The artist, a member of the distinguished Pitt family which had produced two former prime ministers, arrived in St Ives with a manservant to care for him as he was crippled and confined to a wheel chair. One sister lived in Norway Square nearby, whilst two other sisters remained in the family home in Clifton, Bristol.
Pitt worked from the White Studio, a wooden chalet on the cliffs at Porthmeor Beach, which was open to the public, painting views of The Island and Clodgy Point. He opened his studio for the 1911 and 1913 Show Days at St Ives. Returning from Clifton, after an illness, in 1920, he found that his studio had been broken into, and eventually it was destroyed in a storm. He lies buried in Barnoon Cemetery.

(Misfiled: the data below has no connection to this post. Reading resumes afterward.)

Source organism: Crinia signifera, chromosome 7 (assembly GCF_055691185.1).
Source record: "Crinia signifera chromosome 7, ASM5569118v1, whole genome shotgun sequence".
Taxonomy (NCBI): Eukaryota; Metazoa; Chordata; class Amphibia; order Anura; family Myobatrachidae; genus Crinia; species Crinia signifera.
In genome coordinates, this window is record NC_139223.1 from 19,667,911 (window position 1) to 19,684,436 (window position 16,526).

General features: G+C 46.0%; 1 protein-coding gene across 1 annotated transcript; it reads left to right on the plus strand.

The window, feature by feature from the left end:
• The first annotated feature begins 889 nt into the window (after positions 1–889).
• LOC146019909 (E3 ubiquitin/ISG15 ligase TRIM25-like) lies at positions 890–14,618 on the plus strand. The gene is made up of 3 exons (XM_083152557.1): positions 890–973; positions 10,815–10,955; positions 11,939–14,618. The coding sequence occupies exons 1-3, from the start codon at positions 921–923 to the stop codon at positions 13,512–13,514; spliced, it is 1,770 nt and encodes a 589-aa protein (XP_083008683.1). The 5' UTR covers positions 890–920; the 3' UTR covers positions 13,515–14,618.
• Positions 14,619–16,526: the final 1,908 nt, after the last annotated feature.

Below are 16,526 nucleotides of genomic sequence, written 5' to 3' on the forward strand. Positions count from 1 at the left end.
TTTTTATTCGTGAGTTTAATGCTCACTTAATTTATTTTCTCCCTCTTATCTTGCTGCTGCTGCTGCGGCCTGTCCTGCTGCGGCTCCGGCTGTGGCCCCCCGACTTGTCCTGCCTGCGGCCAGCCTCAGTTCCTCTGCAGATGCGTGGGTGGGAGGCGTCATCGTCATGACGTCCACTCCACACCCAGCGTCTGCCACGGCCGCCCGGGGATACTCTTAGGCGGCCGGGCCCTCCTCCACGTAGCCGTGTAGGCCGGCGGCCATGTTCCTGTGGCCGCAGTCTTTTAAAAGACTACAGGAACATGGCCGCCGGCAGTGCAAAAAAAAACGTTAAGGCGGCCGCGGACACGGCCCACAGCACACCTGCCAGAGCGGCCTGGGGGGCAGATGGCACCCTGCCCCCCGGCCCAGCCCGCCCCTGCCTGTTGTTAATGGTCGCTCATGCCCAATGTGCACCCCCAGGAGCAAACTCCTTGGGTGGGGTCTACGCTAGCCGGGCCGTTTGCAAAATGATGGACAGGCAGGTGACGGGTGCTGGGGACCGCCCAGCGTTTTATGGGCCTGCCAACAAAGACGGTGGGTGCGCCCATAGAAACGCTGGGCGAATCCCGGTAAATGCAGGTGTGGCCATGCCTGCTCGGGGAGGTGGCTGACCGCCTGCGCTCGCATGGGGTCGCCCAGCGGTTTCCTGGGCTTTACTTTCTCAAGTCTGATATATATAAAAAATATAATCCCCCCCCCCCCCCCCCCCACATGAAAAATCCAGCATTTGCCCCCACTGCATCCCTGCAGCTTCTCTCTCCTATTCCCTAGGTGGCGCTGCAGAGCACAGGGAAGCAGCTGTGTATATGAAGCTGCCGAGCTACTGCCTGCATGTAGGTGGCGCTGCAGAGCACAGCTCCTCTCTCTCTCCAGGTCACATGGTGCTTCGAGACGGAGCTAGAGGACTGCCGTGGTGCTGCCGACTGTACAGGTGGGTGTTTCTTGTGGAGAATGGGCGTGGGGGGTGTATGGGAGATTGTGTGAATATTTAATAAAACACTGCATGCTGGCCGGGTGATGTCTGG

St Ives March 1909, March 1911, March 1912 (from studio), March 1913, March 1914, March Show Day 1915, March 1920; RA March 1923; LS (2); Studio shows
Cornish Telegraph 25 Mar 1909
St Ives Times 25 Mar 1911, 22 Mar 1912, 28 Mar 1913, 27 Mar 1914, 19 Mar 1915, 19 Mar 1920, 23 Mar 1923
Hardie (2009) Artists in Newlyn & West Cornwall p341
Johnson & Greutzner
Tovey (2009) St Ives/Social History
Whybrow (1994) St Ives;